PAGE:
During the long goodbye at the end of Breaking Dawn Part 2, the last film in the Twilight franchise, we see images of, apparently, everyone who has ever been in a Twilight film, even if they weren’t in this one. It was nice to see good ol’ Graham Greene again; I’m sure he would’ve rather had the money, or at least a walk-on, even in a flashback (his character died in the second movie). This end-credits tribute makes it seem as though everyone in the world — well, except for those nasty Volturi — joins us in wishing an eternal happily-ever-after for the pretty vampire couple Bella Swan (Kristen Stewart) and Edward Cullen (Robert Pattinson). I suppose this is one of the few romantic films that actually can offer a literal happily-ever-after — for many centuries, long after the rest of us are dead.
But will The Twilight Saga live forever? Teenage girls are notoriously fickle, and if you were, say, fourteen when the first of Stephenie Meyer’s Twilight books came out, you’re well into college age now. Still, this series probably represents the closest thing to long-form romance the movies have seen since the Thin Man films closed their doors, and that’s worth noting in an era when mostly sexless boys’-toys stories get all the franchise attention. Despite the trappings of lite horror — vampires, werewolves — Twilight has always been about how Bella and Edward would hurdle the many obstacles to their True Love. It’s been a sappy and largely uneventful ride, and I welcome The Hunger Games taking its place in girls’ hearts, but let’s not pretend there haven’t been far worse film series.
The big drama here follows up on Breaking Dawn Part 1, in which the still-human Bella gave birth to Edward’s daughter, almost died, and was saved by getting vampirized. The daughter, Renesmee (a name widely mocked in and out of the fanbase), grows rapidly and communicates by touching people’s faces. Bella and Edward have been given their own charming little house out in the forest, and Jacob the soulful werewolf (Taylor Lautner) has “imprinted” on Renesmee, which basically means he’ll hang around her with puppy-dog eyes platonically for the rest of his life, perhaps hoping for the occasional biscuit or bouncy ball outside. All seems sparkly until the dread Volturi, the elite vampire coven that controls all bloodsuckers, hear about Renesmee and think she’s a human child who’s been vampirized.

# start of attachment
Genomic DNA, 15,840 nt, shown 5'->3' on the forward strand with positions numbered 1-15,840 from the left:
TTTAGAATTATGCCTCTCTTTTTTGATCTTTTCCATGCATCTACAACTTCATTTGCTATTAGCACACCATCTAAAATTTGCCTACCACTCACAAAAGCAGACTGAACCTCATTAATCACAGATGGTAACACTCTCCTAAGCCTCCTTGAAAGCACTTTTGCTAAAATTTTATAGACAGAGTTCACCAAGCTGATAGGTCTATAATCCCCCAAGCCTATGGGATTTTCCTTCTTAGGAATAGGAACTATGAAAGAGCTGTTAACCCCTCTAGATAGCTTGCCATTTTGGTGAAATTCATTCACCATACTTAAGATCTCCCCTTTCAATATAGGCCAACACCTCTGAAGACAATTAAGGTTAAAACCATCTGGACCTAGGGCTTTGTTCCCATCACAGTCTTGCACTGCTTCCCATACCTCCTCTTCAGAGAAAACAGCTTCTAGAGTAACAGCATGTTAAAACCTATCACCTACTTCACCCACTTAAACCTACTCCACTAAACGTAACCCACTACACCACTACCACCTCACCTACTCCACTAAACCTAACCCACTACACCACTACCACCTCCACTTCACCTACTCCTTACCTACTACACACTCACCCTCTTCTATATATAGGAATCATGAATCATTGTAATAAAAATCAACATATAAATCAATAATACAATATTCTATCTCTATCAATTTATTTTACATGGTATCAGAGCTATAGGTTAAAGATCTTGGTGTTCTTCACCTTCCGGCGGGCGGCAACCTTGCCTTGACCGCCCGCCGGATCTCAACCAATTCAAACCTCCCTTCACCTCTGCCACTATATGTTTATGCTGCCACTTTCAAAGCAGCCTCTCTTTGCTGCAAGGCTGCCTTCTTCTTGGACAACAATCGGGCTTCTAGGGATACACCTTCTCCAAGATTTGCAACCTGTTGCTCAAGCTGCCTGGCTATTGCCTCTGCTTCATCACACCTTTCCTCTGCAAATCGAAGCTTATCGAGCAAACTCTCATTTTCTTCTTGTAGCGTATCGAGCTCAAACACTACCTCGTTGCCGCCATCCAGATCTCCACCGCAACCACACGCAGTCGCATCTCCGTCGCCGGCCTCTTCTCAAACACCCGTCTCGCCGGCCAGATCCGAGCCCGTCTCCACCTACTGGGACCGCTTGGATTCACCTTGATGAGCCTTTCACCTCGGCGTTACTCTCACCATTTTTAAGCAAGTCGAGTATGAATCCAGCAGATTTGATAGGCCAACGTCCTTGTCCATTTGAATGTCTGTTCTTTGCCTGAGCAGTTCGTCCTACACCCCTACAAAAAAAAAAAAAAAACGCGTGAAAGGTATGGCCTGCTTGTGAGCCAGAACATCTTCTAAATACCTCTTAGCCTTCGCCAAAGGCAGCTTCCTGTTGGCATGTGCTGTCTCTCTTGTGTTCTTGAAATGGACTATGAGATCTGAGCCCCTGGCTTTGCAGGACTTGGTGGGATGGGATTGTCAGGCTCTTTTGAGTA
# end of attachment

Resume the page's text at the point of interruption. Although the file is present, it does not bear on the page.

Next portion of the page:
This leads to a big fake climax, which is nonetheless the highlight of the series, in which we get to see the Cullen clan, plus the werewolves and whatever other vampires they can summon, face off against the Volturi in an epic battle in the snow. Filmmakers, take note: you can get away with pretty much any level of carnage in a PG-13 movie as long as you don’t show any blood. Many heads and limbs are liberated from their bodies. Reportedly, this battle did not appear in the book, and appears here only because psychic vampire Alice (Ashley Greene) wants to show Volturi leader Aro (Michael Sheen) what exactly would happen if the opposing sides did throw down. Well, that and because director Bill Condon and screenwriter Melissa Rosenberg didn’t want to end a five-film series with a polite chat between good and evil.
As always, I have to say the proceedings were painless, if uninvolving. Stewart and Pattinson, perhaps because they were aware their Twilight ordeal was almost over, show more spark here than before; Stewart actually becomes interesting to watch when Bella is a new vampire learning the ropes, and she manages an impressive I-will-kill-you scowl directed at anyone who threatens Renesmee. This series has always cribbed from classical archetypes without quite feeling archetypal itself; it’s Epic Romance Lite, and everything else about it has been lite, too. Aside from the occasional “hmm” moment arising from our knowledge of its author’s Mormonism, The Twilight Saga hasn’t offered very much to chew on or digest, no subtext or connection to where we’re at today — these films and books could’ve been written in the ’70s. I presume it has been an introduction to star-crossed romance for a generation of girls too young to remember Titanic (much less Romeo and Juliet, even the DiCaprio version), but for the rest of us it’s been a mildly diverting sidebar, not central to any discussion outside the tabloids and the fanbase. That the movies haven’t been as embarrassingly terrible as they could’ve been is a small bonus, I guess, though embarrassingly terrible movies might have performed the dual public service of bringing Howard the Duck-level shame to the books’ fanbase and laughter to the rest of us.